It’s that time of year.
Plenty of dead oaks to cut up for firewood.
That’s good, but also troubling: too many dead trees due to spells of drought and heat.
Anybody else had to get one of these?
Thanks to Adel Tire for the fix, including a new inner tube.
Back in the 1930s, during the Great Depression, my father and grandfather paid off the mortgage on the farm through income from turpentine. This is a catface, where the bark was scraped off a pine tree so its sap would ooze out, to be caught in a metal cup nailed below on the tree.
The rest of the tree long ago was logged.
Behind the pine tree stump and the adjoining oak tree, you can see a beaver pond. Continue reading
Here’s why we should have burned this patch last year, but unfortunately weather didn’t cooperate.
If we didn’t burn, eventually what we’d get would be an uncontrolled wildfire with much worse flareups than that.
Somebody always complains about burning woods. Let the Longleaf Alliance explain the benefits of fire in a southern pine forest.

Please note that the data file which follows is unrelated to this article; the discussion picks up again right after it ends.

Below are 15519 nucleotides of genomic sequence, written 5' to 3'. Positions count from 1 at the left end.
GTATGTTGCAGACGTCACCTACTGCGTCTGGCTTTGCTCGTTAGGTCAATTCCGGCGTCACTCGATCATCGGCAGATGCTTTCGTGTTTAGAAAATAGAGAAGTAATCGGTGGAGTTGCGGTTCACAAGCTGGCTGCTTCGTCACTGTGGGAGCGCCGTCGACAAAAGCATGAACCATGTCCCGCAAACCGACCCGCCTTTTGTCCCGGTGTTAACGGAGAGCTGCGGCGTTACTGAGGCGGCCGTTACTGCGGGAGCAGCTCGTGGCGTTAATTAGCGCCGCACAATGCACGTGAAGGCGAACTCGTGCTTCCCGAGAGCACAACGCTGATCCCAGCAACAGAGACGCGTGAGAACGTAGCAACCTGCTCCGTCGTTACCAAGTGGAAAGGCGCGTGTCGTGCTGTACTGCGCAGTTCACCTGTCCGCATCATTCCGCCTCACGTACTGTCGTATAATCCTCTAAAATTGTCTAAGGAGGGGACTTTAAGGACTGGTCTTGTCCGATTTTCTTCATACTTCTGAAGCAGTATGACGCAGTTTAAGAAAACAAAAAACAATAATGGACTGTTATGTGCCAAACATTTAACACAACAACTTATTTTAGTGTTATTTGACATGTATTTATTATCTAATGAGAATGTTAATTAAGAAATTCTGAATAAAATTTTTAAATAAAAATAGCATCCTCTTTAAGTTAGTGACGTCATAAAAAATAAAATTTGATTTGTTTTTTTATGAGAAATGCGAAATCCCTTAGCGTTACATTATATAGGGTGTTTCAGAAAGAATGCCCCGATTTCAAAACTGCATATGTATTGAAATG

It started easy this year. Continue reading
John Quarterman on the Withlachoochee
Monday, July 9th, 2012
The water organization has since been incorporated as the Georgia non-profit WWALS Watershed Coalition:
WWALS is an advocacy organization working for watershed conservation of the Willacoochee, Withlacoochee, Alapaha, and Little River Systems watershed in south Georgia and north Florida through awareness, environmental monitoring, and citizen advocacy.
PS: They also recorded another podcast which starts out on what may sound like a completely different topic, but which is actually quite related.